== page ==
Battle of the scions shaping up in San Juan City
MANILA, Philippines — San Juan City is no stranger to battle, being the site of the opening salvo of the 1896 Philippine Revolution.
But more than a century later, the struggle for freedom has given way to a fight for control of the city, waged by the scions of San Juan’s two most prominent political families.
Incumbent Vice Mayor Janella Ejercito Estrada and former Vice Mayor Francis Zamora are locked in one of Metro Manila’s most closely contested races this May, for the city’s top post.
Listening to both, however, could give one the impression that they were running in two different cities.
Zamora, hoping to break the Ejercito-Estrada clan’s 50-year grip on the mayoralty, speaks of a city that has been left behind, besieged by a failing and ill-managed health care system, on top of a problem with informal settlers.
“In economics, there’s the law of diminishing returns. After 50 years, I believe a lot of people are now saying, ‘enough is enough,’” he told the Inquirer.
Estrada, the chosen successor of incumbent Mayor Guia Gomez who used to have a relationship with the former’s grandfather, Manila Mayor and former President Joseph “Erap” Estrada, sees a progressive, thriving city. She touts the rehabilitation of hundreds of drug users over her term as vice mayor. What in San Juan, she asked at a roundtable with reporters, needed to be changed?
The two disparate diagnoses of the city offer residents, who numbered 122,000 in the last census, a stark choice. It’s nearly identical to the one they faced in 2016, when Zamora first ran for mayor against Gomez after serving as her No. 2 for six years.
Zamora, 41, and his father Ronaldo, a nine-term congressman, were political heavyweights and reliable allies of the Estradas. But the highest rung of power in the city has been a strictly family affair, starting in 1969 with Joseph Estrada, then a movie star.
Zamora’s candidacy for mayor upended that, opening a fracture that divided the city. He ultimately lost to Gomez by just 1,224 votes. This time, he said, it’s a different ball game.
“My rival now is a lot younger and very inexperienced compared to a very seasoned Mayor Guia,” Zamora said. “It doesn’t follow that if you are a Guia supporter, you will be a Janella supporter. There’s no such thing as automatic carryover.”
Estrada, on the other hand, appears to be counting on exactly that. She could, in theory, use her age—29, a sharp contrast to the 76-year-old Gomez—to establish herself as a distinct, fresh face. But she’s betting that a message of continuity is what she needs to cross the finish line.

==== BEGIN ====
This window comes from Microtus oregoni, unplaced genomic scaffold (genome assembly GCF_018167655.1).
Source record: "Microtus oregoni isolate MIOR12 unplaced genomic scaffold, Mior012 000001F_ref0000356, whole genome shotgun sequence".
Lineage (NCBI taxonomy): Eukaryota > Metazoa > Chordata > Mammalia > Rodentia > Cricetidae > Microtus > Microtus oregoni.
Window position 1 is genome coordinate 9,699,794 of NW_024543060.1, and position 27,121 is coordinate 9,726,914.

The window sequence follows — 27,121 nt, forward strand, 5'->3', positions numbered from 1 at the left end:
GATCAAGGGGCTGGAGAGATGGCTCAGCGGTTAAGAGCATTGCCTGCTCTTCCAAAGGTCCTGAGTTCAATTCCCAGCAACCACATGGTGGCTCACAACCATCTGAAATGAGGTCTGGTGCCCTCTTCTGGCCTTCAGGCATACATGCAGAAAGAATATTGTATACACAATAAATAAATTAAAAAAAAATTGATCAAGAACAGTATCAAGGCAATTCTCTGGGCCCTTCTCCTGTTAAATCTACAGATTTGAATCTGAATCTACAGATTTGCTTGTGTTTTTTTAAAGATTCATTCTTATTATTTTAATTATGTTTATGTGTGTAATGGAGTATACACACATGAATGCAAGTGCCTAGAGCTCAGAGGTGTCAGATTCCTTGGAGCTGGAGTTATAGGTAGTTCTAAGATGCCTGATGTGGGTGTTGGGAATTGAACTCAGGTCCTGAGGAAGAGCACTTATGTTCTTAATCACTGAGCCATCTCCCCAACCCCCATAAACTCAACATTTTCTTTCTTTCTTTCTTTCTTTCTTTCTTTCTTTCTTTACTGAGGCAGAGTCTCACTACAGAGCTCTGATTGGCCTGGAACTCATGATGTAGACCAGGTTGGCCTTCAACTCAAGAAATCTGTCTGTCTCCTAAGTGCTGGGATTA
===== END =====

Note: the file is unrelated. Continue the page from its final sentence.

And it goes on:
As she puts it, “the Estradas are well-loved in San Juan.”
Even her platform, the 10K program, is built on Gomez’s 7K program, with three additions—Kontra Droga, Karunungan and Kultura at Sining. It is the first—combatting illegal drugs—that she considers her signature accomplishment as vice mayor.
One of Zamora’s central proposals is turning San Juan into a “smart city” by establishing free Wi-Fi in its 21 barangays, and designing a phone app to facilitate communication between residents and city officials.
Health care a priority
Both Zamora and Estrada have said they would prioritize shoring up San Juan Medical Center, where equipment and staff are on dangerously short supply, and ensuring free medicine for residents.
They also see the development of quality high-rise public housing units as the best solution to relocating informal settlers, given that space is an increasingly elusive luxury in the Metro’s smallest city.
But what San Juan lacks in size is compensated for in its huge footprint on national politics. The mayoralty has served as a launch pad for higher office, from former President Erap to son, former Senator Jinggoy, Janella’s father, and Gomez’s son, Sen. JV Ejercito.
While acknowledging that San Juan was the Ejercito-Estrada clan’s “kingdom,” Zamora said there were divergent factions he could use to his advantage. For instance, he believes he can get votes from residents who were upset that Jinggoy threw his hat into the Senate race, imperiling the chances of half-brother JV.
He also claimed to have the backing of the business community, which allegedly feared that an Estrada win might make Jinggoy San Juan’s “de facto mayor.”
“She still doesn’t have that experience, leadership and decisiveness that a mayor must have to lead a highly urbanized city,” Zamora said of his rival.
Estrada denied this, contending that her father and grandfather had groomed her for a life in politics. “I would go around with them as a kid. Even then, I told myself, ‘I like what they’re doing. When I grow up, I hope I’ll be like that, too,’” she said.
President Rodrigo Duterte, who overwhelmingly won in San Juan in 2016, casts a long shadow on the race. He backs Zamora while Estrada has Davao City Mayor Sara Duterte’s support.
But the shadow of the family patriarch, former President Erap Estrada, might be even longer.
“I told my grandfather when I first ran for councilor that I would do everything I could not to tarnish the family name here,” Estrada said.
“[Erap] will never allow any other mayor who is not a family member,” said Zamora, acutely aware of the former’s enduring imprint on the city. But, he added: “Times are changing.”
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